Dieselpunk + Steampunk Culture

I know the Steampunk community seems to be constantly talking about the use of the word "Punk" in Steampunk. I've seen some propose dumping Steampunk to alternative terms, such as Gaslight Romance and so forth. Audelia Flint, who writes the excellent blog Trial by Steam recently wrote what I think is an excellent post on the subject. I highly recommend the article. "Why Steam Needs Punk."

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The great thing about Steampunk and Dieselpunk is that it isn't dependent on one person's interpretation. I may not consider what you do right, but then again is that such an odd thing. Politics, religion, parenting, excersising... you name it and people have differing views on it. It's fun to discuss it with different people, they maybe able to shed a differnet light on it. Unfortunately, I've already made my mind up regarding punk in SP/DP involving punks, so I 'll quit this discussion with this final thought on the matter. I hate trying to discuss things with people that have already made up their minds on things. I think it's a waste of time, and I don't want to waste anybody's time. My hypocrisy only goes so far...


I flat out do not see any late 20th century punk elements in Steampunk or Dieselpunk. There are people that would call themselves punk that are attracted to SP/DP right along side peoplet that are into anime, cosplay, historical reenactors, prop makers, seamstresses, and everybody else that is invovled with them. The punks bring punk elements into SP/DP and add to the variety, but they are not responsible for driving SP/DP. To try and defend that the heart and soul of SP/DP comes from the real punks seems to be pretty arrogant and elitist, which from what I heard is inline with the punk attitude. To define the "punk" in SP/DP as deviating from historical accuracy in favor of creativity in which to express one's desire to build and create, seems more inline with SP/DP. What some people say is the punks' DIY is not solely a punk trait, once again I find that arrogant and elitist.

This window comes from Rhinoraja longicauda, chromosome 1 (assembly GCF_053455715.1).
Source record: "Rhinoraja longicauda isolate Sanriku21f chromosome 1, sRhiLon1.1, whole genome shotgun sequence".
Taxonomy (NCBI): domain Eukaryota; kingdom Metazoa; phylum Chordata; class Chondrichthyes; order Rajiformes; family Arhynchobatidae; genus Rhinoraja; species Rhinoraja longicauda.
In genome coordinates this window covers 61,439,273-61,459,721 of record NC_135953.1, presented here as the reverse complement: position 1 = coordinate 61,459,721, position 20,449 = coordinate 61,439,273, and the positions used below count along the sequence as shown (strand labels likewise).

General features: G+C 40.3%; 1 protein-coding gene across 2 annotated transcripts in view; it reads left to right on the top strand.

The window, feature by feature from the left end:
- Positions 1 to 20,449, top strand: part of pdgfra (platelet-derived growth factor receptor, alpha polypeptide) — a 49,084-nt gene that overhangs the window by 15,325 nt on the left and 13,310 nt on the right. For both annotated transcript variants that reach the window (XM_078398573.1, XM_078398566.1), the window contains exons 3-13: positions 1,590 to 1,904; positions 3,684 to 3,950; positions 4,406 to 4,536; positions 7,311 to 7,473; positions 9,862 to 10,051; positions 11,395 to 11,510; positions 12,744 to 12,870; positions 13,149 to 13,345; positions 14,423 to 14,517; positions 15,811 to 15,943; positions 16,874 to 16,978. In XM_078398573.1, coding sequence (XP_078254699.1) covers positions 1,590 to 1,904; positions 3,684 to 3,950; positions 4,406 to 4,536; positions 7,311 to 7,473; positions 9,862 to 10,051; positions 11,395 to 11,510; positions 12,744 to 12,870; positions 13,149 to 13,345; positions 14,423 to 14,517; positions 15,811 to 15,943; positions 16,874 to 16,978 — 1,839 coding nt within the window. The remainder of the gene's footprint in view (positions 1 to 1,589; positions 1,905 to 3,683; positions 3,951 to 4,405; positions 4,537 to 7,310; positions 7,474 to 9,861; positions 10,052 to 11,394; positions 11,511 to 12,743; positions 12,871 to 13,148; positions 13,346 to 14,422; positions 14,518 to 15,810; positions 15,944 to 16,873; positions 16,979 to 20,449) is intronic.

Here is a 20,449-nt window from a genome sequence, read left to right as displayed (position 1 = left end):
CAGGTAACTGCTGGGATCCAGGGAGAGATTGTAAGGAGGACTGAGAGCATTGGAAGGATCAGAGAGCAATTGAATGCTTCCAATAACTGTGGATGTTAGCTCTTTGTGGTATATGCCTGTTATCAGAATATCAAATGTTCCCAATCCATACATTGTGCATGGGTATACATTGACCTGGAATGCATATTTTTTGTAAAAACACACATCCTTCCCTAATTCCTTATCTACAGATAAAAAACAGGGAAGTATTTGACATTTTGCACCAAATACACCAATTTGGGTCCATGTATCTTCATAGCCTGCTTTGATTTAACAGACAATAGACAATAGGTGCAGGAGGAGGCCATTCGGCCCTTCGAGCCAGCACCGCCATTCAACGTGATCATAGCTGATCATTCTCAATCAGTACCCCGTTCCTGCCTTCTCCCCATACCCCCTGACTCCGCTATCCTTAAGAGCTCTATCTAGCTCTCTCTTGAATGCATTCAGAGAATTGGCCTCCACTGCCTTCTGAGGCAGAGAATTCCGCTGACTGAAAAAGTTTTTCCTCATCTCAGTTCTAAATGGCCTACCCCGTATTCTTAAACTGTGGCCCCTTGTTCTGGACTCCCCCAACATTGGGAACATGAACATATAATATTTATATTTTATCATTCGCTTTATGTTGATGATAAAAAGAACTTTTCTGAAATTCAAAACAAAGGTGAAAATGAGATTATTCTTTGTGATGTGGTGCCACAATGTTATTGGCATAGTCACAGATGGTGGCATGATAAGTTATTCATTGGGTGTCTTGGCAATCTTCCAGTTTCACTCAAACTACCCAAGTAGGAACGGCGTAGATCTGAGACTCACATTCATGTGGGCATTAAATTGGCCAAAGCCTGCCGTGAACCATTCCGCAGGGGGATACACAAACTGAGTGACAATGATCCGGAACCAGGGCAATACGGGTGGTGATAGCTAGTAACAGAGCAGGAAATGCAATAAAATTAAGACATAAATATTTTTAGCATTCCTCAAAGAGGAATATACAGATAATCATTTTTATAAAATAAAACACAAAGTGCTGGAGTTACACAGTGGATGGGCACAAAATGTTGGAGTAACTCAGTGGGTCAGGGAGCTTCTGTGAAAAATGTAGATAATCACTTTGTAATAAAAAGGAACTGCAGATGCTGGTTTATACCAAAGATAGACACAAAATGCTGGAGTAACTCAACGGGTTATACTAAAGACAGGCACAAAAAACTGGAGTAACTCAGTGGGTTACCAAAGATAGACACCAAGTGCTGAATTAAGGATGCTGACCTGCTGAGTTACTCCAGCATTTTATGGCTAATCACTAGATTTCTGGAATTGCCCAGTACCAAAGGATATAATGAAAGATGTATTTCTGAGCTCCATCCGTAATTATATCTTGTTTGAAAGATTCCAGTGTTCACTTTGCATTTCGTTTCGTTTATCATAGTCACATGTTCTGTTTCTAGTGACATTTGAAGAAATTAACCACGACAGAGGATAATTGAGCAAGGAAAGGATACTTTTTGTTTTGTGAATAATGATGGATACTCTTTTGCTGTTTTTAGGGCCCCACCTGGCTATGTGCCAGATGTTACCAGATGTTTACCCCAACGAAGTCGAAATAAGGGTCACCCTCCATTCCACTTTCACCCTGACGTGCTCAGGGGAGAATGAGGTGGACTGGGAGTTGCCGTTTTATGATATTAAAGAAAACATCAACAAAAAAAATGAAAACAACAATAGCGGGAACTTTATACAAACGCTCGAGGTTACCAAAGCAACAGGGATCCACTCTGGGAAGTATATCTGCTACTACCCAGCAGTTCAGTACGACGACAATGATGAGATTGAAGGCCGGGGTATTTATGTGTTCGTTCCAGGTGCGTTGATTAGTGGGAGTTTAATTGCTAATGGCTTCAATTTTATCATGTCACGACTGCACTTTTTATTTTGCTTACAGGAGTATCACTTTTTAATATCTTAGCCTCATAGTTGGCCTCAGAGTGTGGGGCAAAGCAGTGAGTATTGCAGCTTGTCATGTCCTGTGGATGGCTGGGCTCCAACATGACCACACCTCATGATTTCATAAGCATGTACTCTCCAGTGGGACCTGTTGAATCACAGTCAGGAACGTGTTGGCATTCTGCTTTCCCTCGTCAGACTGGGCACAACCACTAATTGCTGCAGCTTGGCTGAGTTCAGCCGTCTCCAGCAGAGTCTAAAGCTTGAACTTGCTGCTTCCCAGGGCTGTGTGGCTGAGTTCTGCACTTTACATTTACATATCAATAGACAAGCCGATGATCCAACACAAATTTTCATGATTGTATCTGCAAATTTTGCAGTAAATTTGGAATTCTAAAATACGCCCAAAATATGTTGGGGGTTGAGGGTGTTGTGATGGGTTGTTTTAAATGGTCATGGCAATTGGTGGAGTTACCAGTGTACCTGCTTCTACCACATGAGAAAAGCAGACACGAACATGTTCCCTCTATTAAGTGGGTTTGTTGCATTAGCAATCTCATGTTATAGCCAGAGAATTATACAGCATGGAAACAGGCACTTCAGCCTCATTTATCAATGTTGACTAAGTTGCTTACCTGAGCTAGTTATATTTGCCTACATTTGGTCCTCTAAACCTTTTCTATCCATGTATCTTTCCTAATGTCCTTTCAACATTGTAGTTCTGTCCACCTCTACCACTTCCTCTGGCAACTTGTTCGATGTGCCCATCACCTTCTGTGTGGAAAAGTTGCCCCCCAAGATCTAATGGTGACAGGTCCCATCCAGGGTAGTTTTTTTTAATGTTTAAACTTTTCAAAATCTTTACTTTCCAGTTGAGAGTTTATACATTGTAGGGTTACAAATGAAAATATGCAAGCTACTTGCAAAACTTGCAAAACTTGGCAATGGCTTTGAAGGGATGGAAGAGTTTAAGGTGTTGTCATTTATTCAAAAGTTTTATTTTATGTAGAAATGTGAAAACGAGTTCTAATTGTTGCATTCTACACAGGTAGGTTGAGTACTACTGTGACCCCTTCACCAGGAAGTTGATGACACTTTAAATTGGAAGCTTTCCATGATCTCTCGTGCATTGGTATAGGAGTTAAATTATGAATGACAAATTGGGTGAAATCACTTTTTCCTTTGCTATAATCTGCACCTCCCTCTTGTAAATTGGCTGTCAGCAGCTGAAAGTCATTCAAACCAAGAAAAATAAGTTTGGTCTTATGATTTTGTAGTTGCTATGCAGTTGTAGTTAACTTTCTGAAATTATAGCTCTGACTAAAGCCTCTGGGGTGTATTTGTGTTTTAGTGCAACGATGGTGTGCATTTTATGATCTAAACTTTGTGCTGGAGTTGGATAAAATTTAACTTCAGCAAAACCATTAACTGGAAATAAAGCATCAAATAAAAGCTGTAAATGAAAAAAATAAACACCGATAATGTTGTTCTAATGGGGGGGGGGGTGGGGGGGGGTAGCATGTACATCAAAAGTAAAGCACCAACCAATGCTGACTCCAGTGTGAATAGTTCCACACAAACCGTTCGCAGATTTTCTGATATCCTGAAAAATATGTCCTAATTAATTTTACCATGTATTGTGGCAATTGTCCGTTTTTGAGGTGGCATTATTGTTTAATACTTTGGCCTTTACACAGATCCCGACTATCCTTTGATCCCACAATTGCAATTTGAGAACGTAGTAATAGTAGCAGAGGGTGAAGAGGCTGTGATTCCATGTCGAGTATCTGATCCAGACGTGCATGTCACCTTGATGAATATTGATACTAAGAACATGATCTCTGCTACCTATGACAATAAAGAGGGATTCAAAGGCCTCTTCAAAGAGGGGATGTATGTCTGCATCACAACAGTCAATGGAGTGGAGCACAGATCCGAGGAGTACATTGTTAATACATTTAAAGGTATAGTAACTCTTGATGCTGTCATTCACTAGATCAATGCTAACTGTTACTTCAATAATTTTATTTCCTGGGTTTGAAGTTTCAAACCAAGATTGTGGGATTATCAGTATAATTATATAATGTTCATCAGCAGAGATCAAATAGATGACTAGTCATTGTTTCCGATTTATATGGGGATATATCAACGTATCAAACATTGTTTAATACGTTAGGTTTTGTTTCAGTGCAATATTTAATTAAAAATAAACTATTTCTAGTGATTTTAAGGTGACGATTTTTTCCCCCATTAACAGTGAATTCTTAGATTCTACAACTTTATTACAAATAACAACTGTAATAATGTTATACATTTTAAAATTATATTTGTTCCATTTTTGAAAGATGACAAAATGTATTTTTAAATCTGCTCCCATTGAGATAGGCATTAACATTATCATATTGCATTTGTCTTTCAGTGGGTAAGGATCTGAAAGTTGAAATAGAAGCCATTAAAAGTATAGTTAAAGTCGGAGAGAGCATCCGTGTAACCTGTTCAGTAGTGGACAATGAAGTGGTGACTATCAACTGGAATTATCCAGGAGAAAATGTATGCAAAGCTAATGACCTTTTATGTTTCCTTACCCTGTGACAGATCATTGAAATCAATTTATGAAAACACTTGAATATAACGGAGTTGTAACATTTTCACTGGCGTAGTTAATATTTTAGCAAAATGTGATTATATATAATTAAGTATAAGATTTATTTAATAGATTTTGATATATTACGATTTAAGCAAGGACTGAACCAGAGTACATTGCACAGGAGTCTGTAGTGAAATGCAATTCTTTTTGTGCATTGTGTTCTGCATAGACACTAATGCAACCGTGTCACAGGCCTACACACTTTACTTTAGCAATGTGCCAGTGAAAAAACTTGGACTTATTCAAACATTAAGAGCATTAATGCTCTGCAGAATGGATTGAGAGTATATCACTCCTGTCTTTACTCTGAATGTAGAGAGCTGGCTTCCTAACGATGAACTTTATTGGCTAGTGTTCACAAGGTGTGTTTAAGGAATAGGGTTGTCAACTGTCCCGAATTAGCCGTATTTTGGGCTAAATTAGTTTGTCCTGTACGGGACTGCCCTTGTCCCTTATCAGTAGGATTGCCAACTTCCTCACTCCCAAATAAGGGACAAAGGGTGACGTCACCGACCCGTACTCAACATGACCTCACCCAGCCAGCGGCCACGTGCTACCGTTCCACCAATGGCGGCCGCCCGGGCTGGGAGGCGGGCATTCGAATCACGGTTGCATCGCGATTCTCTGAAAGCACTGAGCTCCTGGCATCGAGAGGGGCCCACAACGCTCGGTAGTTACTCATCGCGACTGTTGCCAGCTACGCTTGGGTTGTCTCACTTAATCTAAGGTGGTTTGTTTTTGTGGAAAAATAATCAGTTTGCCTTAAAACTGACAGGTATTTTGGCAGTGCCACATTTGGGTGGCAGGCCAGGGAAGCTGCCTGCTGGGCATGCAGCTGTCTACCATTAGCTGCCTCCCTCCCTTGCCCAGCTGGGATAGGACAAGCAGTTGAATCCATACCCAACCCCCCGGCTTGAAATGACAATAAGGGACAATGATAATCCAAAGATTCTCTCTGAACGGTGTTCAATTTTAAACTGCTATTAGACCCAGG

That is not to say that all of the people in SP/DP have not been touched by punk to some degree. One can not say that they have not been fully uninfluenced by such things. But that would be an entirely different discussion.



 To me, the label for ' 50s-60s punk would be "Atomicpunk"- such things as The Man From U.N.C.L.E. or The Prisoner to the Batman TV series to Irwin Allen's shows (particularly the original Voyage To The Bottom of the Sea film). Throw in the world-wide influence of things like japanese "suit-mation" Kaiju movies and TV shows, Gerry Anderson's Supermarionation style TV series, etc. Concealed electronic gadgets and colorful uniforms or vehicles are common tropes.


And as for our main topic- I came to the steampunk "movement" from science fiction fandom, and would maintain that the "punk" element in the ethos can be evidenced not only from a maker /DIY stance (living the ideal certainly qualifies, but should be an example/inspiration to others, not a requirement), but from the very nature of science fiction literature- social commentary on the part of the artist in the format of a speculative reality.


In participating in steampunk art and social activity, the steampunk seeks an experience that is outside the norms of the contemporary world that fundamentally examines or questions what was, what might have been, against what is. Travel broadens the mind, y'know.

I think that the vast majority of Steampunk and Dieselpunk culture is mislabeled.  What it really should be is Steam Fiction or Diesel Fiction, or simple Retro-Futurism.  'Punk' is a mostly meaningless suffix that helps the casual viewer understand that what they are appreciating (reading, listening, participating in) is an alternate or fantastical version or vision of the time period.  It is the same thing as where in the US since Watergate any political scandal picks up the suffix 'gate'.  Now, I'm not saying that there are not elements, groups or subcultures within Steampunk or Dieselpunk that subscribe to punk like elements (the DIY element is a good point) but they are just that, a smaller part of the larger whole.  I would hardly call Jules Verne, who is often used as a Steampunk example, 'punk'.  Fantastical, imaginative yes but hardly punk.  In cyberpunk, where the 'punk' suffix comes from, there is a definite 'punk' element, that anti-mainstream everything to the stories, the music, the fashion.  Steampunk/Dieselpunk though?  Is The Difference Engine an example of anti-establishment or non-conformity of punk?  What about The League of Extraordinary GentlemenThe Mysterious Geographical Explorations of Jasper Morello?  I hardly see anything challenging the norms of society there.  Challenging our imaginations?  Yes and that is the heart of it all, imaginative, creative vision.  You don't need Punk to keep Steampunk from becoming all Walmart or Neo-Victorian.  What you need is imagination, creativity.  That 'revolutionary and indomitable spirit refusing to submit to the status quo and question the mainstream' from the Victorian era?  That's called science fiction.  If you want to use Steampunk or Dieselpunk to push the envelope, question authority, present an alternative, or create that sense of individuality, go for it but don't make it out to be a must or a necessity.